Comparison of the Sex-Specific Associations Between Systolic Blood Pressure and the Risk of Cardiovascular Disease
A Systematic Review and Meta-Analysis of 124 Cohort Studies, Including 1.2 Million Individuals
Background and Purpose—Conflicting results have been reported on whether the association between increments in systolic blood pressure (SBP) and cardiovascular disease differs between men and women. We performed a systematic review with meta-analysis to compare reliably sex-specific associations between SBP and cardiovascular risk.
Methods—PubMed MEDLINE was systematically searched for prospective population-based cohort studies published between January 1, 1966, and March 31, 2012. Studies were selected if they presented sex-specific estimates, with associated variability, of the relative risk for either ischemic heart disease or stroke according to SBP. The data were pooled using random effects models with inverse variance weighting, and estimates of the ratio of the relative risks per 10 mm Hg increment in SBP, comparing women with men, were derived.
Results—Data from 124 prospective cohort studies, including information on 1197 472 individuals (44% women) and 26 176 stroke and 24 434 ischemic heart disease events, were included. Overall, there was no evidence to suggest a sex difference in the relationship between SBP and either the risk of stroke (pooled ratio of relative risks, 0.98 [95% confidence interval, 0.96; 1.01]; P=0.13) or ischemic heart disease (pooled ratio of relative risks, 1.00 [95% confidence interval, 0.97; 1.04]; P=0.85).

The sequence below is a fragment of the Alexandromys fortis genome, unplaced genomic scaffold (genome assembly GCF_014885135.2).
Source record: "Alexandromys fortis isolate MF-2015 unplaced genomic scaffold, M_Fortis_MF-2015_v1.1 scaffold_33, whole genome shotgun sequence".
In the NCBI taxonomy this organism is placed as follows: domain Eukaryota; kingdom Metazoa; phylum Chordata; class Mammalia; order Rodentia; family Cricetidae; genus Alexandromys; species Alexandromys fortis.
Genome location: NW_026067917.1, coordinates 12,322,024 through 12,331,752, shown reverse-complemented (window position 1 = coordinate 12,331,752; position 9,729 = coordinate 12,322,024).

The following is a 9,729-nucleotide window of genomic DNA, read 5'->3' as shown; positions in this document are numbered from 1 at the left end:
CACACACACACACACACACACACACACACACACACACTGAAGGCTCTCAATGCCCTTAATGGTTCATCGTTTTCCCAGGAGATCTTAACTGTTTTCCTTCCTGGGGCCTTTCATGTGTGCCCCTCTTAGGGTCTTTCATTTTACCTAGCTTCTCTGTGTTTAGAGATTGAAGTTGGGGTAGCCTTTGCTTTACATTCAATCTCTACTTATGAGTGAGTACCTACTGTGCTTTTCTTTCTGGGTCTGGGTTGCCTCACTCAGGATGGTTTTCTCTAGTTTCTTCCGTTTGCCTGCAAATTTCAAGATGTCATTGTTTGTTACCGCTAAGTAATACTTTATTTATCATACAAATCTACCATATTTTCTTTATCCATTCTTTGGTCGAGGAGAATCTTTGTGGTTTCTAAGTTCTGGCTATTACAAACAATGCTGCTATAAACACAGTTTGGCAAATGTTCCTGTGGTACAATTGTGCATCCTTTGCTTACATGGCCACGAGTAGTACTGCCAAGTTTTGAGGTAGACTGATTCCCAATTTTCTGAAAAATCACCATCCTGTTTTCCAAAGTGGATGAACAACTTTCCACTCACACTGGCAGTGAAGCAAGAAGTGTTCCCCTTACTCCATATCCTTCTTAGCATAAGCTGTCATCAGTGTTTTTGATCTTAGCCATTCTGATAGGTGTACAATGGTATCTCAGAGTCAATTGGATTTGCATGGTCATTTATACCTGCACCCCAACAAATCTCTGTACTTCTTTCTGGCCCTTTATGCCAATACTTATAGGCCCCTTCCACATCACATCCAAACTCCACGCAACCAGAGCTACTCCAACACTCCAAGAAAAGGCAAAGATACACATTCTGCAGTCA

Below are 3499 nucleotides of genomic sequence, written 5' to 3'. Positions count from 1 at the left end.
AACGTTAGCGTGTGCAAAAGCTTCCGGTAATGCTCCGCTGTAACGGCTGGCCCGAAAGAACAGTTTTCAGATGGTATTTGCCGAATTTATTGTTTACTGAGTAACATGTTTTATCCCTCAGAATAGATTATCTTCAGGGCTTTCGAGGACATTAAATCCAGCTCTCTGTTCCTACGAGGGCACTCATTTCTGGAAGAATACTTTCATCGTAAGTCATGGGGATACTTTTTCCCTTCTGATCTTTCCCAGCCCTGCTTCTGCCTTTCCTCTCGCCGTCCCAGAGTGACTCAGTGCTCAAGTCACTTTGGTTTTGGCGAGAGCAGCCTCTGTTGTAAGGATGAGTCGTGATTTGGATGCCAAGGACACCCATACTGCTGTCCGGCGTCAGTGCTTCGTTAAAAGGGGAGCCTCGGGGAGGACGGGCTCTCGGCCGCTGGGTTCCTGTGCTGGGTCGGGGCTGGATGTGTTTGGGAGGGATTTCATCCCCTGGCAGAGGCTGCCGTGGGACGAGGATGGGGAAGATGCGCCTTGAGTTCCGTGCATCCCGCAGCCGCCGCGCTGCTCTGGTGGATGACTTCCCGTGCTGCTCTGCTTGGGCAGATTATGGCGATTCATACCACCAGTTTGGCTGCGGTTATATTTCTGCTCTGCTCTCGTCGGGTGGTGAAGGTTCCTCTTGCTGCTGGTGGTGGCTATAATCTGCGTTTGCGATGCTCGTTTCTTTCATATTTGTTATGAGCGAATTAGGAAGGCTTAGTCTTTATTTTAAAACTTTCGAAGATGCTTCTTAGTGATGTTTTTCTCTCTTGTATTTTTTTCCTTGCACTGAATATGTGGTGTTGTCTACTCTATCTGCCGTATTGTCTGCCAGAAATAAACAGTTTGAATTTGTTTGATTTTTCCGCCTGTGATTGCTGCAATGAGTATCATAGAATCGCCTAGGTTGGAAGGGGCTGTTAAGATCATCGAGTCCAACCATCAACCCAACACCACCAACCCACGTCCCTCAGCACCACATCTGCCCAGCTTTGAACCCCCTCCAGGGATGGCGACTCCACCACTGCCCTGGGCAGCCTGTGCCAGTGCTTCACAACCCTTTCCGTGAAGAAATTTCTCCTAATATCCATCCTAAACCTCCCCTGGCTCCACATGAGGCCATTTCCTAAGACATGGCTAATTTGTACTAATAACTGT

Conclusions—Elevated levels of SBP are a major risk factor for stroke and ischemic heart diseases in both women and men. This study unequivocally demonstrates the broadly similar impact of SBP increments on cardiovascular outcomes in both sexes.
- Received March 27, 2013.
- Revision received May 11, 2013.
- Accepted May 14, 2013.
- © 2013 American Heart Association, Inc.